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The Nuclear War Movie That Traumatized a Generation

As an antinuclear activist I was tortured by Peter Watkins’ terrifying 1965 War Games (banned from view for twenty years) and The Day After, (1983) but I had never heard of this:

NewImage‘In 1984 a bomb went off on British television.

That bomb was Threads, a well-researched TV movie about nuclear war. Unlike so many other movies, books, and television shows that deal with the subject of nuclear weapons, Threads showed what life was like for normal people on the ground during a nuclear war. It is one of the most horrifying things I’ve ever seen on screen.

Threads traumatized an entire British generation. The BBC only aired it twice—once in 1984 then again in 1985, on the 40th anniversary of the atomic bombing of Japan—then put it in a vault for 20 years. When TBS aired it in the US in 1985, media mogul Ted Turner introduced it personally. “The more we know about what could happen, the less chance it is that it will happen,” the millionaire told Americans before airing the unsettling feature.

Despite its power and enduring relevance, Threads has always been tough to find outside of Britain. That’s about to change. On January 30, a restored Blu-ray and DVD will hit store shelves, complete with new interviews with the cast and crew….’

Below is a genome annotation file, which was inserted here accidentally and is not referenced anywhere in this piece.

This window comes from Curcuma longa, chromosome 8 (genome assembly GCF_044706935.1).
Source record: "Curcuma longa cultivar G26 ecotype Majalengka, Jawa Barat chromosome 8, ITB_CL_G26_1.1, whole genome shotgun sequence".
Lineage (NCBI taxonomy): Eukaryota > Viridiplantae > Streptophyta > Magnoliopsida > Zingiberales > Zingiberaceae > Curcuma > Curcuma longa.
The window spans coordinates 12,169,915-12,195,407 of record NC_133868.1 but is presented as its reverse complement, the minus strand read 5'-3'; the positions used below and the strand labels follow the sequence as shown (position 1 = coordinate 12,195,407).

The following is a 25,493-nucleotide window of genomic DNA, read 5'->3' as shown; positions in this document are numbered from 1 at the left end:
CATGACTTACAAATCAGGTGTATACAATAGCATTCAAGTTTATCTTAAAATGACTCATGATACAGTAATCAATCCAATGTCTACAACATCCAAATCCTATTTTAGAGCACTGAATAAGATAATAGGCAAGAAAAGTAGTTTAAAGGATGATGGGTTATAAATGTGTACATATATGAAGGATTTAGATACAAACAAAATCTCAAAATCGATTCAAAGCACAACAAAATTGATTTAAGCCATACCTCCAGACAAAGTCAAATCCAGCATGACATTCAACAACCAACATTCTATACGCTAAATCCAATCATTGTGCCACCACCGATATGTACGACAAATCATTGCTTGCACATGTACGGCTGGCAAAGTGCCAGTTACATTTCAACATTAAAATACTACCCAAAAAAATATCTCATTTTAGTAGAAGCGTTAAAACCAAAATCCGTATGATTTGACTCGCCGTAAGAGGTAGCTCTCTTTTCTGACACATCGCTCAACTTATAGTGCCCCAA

Via Motherboard

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If You Find Aliens…

Who Ya Gonna Call?

‘Faced with some six-eyed slime-being rooting through your trash, or a spacecraft idling above your backyard (provided it’s not Elon Musk’s “nuclear alien UFO” again), who exactly would you think to call? And what would whoever you called do, when you called them?

…We reached out to dozens of agencies, everyone from NASA to the Center for Disease Control to the NYPD to find out who to call in such a situation, and what (if any) protocols are in place when these things are reported, and we came up mostly empty-handed—though the astronomers and independent institutes we spoke with did provide us with some hope. The US government might, at present, be grievously ill-prepared for first contact, but there are countless hobbyists and professionals keeping an eye on what’s happening up there….’

Via Gizmodo